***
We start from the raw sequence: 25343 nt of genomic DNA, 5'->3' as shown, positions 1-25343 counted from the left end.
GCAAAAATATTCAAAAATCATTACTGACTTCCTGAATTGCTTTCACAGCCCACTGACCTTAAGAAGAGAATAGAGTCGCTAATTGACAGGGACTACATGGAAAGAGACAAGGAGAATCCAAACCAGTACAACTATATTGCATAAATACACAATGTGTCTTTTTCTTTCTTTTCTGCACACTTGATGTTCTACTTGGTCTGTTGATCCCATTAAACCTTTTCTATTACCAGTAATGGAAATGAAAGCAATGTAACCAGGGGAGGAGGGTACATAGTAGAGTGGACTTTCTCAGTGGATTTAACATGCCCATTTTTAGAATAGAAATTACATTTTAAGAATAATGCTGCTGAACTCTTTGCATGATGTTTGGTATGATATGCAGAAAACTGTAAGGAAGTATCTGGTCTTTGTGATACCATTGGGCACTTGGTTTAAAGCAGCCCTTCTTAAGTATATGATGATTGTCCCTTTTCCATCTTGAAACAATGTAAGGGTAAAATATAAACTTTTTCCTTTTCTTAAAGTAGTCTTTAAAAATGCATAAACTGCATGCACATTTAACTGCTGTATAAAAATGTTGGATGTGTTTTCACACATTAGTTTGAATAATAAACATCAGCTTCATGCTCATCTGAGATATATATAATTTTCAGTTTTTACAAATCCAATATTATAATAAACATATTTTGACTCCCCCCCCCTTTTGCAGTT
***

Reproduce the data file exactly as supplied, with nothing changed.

We start from the raw sequence: 25343 nt of genomic DNA, 5'->3' as shown, positions 1-25343 counted from the left end.
GCAAAAATATTCAAAAATCATTACTGACTTCCTGAATTGCTTTCACAGCCCACTGACCTTAAGAAGAGAATAGAGTCGCTAATTGACAGGGACTACATGGAAAGAGACAAGGAGAATCCAAACCAGTACAACTATATTGCATAAATACACAATGTGTCTTTTTCTTTCTTTTCTGCACACTTGATGTTCTACTTGGTCTGTTGATCCCATTAAACCTTTTCTATTACCAGTAATGGAAATGAAAGCAATGTAACCAGGGGAGGAGGGTACATAGTAGAGTGGACTTTCTCAGTGGATTTAACATGCCCATTTTTAGAATAGAAATTACATTTTAAGAATAATGCTGCTGAACTCTTTGCATGATGTTTGGTATGATATGCAGAAAACTGTAAGGAAGTATCTGGTCTTTGTGATACCATTGGGCACTTGGTTTAAAGCAGCCCTTCTTAAGTATATGATGATTGTCCCTTTTCCATCTTGAAACAATGTAAGGGTAAAATATAAACTTTTTCCTTTTCTTAAAGTAGTCTTTAAAAATGCATAAACTGCATGCACATTTAACTGCTGTATAAAAATGTTGGATGTGTTTTCACACATTAGTTTGAATAATAAACATCAGCTTCATGCTCATCTGAGATATATATAATTTTCAGTTTTTACAAATCCAATATTATAATAAACATATTTTGACTCCCCCCCCCTTTTGCAGTT